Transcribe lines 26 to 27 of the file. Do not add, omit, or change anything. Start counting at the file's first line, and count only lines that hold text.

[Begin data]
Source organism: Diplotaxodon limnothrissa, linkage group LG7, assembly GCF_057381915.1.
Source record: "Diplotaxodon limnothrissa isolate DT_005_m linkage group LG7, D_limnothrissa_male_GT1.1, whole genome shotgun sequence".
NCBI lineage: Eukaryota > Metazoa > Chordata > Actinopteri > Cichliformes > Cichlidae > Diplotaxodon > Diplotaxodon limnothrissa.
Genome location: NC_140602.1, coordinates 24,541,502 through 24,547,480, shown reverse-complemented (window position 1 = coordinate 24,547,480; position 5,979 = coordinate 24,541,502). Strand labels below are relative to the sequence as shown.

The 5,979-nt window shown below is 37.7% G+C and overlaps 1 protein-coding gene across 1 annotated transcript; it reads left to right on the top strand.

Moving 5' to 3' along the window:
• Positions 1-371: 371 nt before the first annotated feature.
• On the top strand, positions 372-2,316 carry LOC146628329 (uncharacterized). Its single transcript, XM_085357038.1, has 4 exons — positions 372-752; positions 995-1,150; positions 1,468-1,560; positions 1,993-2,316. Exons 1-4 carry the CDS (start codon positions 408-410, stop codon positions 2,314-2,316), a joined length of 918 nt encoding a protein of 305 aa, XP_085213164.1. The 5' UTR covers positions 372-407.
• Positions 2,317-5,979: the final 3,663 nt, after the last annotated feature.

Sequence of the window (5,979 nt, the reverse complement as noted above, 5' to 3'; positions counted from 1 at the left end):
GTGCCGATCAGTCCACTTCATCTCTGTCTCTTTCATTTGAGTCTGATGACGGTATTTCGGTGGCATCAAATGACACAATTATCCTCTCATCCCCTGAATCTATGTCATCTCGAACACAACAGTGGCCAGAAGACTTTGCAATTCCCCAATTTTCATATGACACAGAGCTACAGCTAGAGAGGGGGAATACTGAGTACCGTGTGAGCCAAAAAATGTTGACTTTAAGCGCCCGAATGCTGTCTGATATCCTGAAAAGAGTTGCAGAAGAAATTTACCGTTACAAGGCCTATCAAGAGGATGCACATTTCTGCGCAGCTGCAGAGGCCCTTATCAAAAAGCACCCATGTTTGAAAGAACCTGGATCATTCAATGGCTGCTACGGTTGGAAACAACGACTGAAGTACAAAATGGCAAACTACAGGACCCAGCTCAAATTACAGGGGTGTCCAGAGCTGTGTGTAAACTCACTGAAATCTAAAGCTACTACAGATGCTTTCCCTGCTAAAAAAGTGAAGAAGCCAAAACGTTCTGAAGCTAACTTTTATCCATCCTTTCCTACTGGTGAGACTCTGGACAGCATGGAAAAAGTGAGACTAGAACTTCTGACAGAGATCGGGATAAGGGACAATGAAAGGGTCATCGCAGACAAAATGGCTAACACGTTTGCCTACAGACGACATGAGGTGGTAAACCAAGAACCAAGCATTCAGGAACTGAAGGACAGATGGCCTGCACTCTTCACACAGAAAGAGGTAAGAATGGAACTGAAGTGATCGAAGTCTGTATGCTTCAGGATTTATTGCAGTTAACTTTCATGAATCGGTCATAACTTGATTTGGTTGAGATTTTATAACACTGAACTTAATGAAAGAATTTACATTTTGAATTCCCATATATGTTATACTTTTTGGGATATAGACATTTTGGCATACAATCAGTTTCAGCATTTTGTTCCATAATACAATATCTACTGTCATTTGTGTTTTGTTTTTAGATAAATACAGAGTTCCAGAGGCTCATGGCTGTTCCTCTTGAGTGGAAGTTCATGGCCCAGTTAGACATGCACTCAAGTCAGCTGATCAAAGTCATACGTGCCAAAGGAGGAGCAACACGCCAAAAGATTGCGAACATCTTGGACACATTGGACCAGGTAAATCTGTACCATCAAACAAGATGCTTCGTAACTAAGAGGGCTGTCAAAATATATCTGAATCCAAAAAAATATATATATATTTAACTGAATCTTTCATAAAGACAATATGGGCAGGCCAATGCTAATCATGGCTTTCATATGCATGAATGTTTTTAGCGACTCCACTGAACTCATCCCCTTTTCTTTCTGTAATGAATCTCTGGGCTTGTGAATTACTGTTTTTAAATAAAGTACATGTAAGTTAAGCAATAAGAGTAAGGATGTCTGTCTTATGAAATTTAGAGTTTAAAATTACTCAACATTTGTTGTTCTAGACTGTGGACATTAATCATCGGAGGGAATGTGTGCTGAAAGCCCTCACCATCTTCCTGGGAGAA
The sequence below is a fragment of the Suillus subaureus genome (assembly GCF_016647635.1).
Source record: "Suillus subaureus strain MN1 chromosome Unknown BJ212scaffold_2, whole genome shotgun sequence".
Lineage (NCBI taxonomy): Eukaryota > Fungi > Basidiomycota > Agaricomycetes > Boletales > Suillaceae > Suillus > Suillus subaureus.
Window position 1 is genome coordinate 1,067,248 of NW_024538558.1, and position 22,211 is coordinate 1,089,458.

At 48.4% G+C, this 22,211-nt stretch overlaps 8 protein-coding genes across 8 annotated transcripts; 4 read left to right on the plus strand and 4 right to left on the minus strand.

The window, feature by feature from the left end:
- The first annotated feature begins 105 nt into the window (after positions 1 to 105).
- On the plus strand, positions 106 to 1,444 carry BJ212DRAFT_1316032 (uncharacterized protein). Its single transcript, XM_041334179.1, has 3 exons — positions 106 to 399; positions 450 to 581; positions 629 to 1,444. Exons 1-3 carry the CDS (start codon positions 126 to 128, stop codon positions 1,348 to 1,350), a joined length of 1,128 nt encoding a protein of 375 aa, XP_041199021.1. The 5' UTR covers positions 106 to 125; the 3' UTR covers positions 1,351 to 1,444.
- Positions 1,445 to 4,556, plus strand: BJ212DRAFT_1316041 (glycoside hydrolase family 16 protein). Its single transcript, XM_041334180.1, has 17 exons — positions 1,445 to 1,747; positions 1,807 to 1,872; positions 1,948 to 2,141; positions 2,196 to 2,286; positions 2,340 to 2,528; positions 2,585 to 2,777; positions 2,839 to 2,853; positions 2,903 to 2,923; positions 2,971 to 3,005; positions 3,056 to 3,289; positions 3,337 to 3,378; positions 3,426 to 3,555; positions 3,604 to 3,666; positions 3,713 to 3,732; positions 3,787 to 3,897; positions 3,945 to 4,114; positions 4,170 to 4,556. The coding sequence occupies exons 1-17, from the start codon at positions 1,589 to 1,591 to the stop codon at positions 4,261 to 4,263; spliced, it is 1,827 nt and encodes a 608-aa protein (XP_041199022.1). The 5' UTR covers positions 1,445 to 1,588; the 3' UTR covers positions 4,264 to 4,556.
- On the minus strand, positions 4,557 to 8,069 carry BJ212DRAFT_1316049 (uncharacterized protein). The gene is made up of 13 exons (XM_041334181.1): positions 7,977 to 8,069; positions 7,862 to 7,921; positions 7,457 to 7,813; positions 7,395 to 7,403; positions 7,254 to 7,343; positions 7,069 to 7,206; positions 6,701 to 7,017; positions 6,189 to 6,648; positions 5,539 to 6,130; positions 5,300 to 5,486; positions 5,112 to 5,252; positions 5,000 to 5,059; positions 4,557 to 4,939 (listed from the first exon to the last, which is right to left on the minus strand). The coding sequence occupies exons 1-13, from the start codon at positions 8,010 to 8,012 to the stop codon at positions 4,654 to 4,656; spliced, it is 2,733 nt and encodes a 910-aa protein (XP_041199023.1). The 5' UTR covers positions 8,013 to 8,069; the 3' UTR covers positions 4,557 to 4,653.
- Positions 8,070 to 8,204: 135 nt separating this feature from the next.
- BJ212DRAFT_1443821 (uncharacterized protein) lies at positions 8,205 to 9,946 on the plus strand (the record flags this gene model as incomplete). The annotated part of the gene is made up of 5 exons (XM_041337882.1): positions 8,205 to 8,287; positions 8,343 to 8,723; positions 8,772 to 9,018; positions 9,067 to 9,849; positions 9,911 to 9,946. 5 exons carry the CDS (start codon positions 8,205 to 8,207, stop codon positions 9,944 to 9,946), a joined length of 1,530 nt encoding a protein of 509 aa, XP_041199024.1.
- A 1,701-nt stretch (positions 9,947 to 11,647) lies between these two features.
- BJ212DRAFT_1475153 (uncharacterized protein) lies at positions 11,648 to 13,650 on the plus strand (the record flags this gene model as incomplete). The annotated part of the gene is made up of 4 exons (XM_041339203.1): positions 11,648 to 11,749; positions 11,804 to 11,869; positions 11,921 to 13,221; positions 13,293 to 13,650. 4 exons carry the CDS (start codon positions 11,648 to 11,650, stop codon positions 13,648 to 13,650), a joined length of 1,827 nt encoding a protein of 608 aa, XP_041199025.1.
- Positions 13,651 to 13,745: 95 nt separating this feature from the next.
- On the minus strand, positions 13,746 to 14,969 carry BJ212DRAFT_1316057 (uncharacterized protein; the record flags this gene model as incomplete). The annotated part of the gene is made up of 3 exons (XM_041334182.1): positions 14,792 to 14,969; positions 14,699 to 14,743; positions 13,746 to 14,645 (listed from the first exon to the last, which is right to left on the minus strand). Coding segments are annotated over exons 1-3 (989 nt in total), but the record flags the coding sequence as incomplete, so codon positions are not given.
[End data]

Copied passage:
- Positions 13,651 to 13,745: 95 nt separating this feature from the next.
- On the minus strand, positions 13,746 to 14,969 carry BJ212DRAFT_1316057 (uncharacterized protein; the record flags this gene model as incomplete). The annotated part of the gene is made up of 3 exons (XM_041334182.1): positions 14,792 to 14,969; positions 14,699 to 14,743; positions 13,746 to 14,645 (listed from the first exon to the last, which is right to left on the minus strand). Coding segments are annotated over exons 1-3 (989 nt in total), but the record flags the coding sequence as incomplete, so codon positions are not given.